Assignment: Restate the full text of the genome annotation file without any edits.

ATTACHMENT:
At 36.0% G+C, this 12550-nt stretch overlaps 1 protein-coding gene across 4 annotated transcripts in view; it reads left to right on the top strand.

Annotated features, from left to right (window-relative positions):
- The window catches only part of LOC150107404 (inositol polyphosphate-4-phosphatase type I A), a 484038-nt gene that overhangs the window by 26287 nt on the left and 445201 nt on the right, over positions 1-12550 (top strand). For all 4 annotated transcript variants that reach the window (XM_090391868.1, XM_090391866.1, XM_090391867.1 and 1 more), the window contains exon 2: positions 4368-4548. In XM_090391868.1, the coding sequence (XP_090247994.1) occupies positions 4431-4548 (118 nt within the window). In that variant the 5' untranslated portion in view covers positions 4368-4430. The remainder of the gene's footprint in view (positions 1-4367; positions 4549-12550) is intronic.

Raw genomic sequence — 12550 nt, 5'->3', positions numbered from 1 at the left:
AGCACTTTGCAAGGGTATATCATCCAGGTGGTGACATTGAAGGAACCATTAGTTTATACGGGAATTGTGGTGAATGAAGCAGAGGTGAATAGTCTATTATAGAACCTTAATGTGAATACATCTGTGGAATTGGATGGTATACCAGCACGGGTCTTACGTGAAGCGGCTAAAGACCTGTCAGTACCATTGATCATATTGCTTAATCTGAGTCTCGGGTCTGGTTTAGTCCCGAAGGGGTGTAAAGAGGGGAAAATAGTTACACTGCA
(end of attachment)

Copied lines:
At 36.0% G+C, this 12550-nt stretch overlaps 1 protein-coding gene across 4 annotated transcripts in view; it reads left to right on the top strand.

Annotated features, from left to right (window-relative positions):
- The window catches only part of LOC150107404 (inositol polyphosphate-4-phosphatase type I A), a 484038-nt gene that overhangs the window by 26287 nt on the left and 445201 nt on the right, over positions 1-12550 (top strand). For all 4 annotated transcript variants that reach the window (XM_090391868.1, XM_090391866.1, XM_090391867.1 and 1 more), the window contains exon 2: positions 4368-4548. In XM_090391868.1, the coding sequence (XP_090247994.1) occupies positions 4431-4548 (118 nt within the window). In that variant the 5' untranslated portion in view covers positions 4368-4430. The remainder of the gene's footprint in view (positions 1-4367; positions 4549-12550) is intronic.

Raw genomic sequence — 12550 nt, 5'->3', positions numbered from 1 at the left:
AGCACTTTGCAAGGGTATATCATCCAGGTGGTGACATTGAAGGAACCATTAGTTTATACGGGAATTGTGGTGAATGAAGCAGAGGTGAATAGTCTATTATAGAACCTTAATGTGAATACATCTGTGGAATTGGATGGTATACCAGCACGGGTCTTACGTGAAGCGGCTAAAGACCTGTCAGTACCATTGATCATATTGCTTAATCTGAGTCTCGGGTCTGGTTTAGTCCCGAAGGGGTGTAAAGAGGGGAAAATAGTTACACTGCA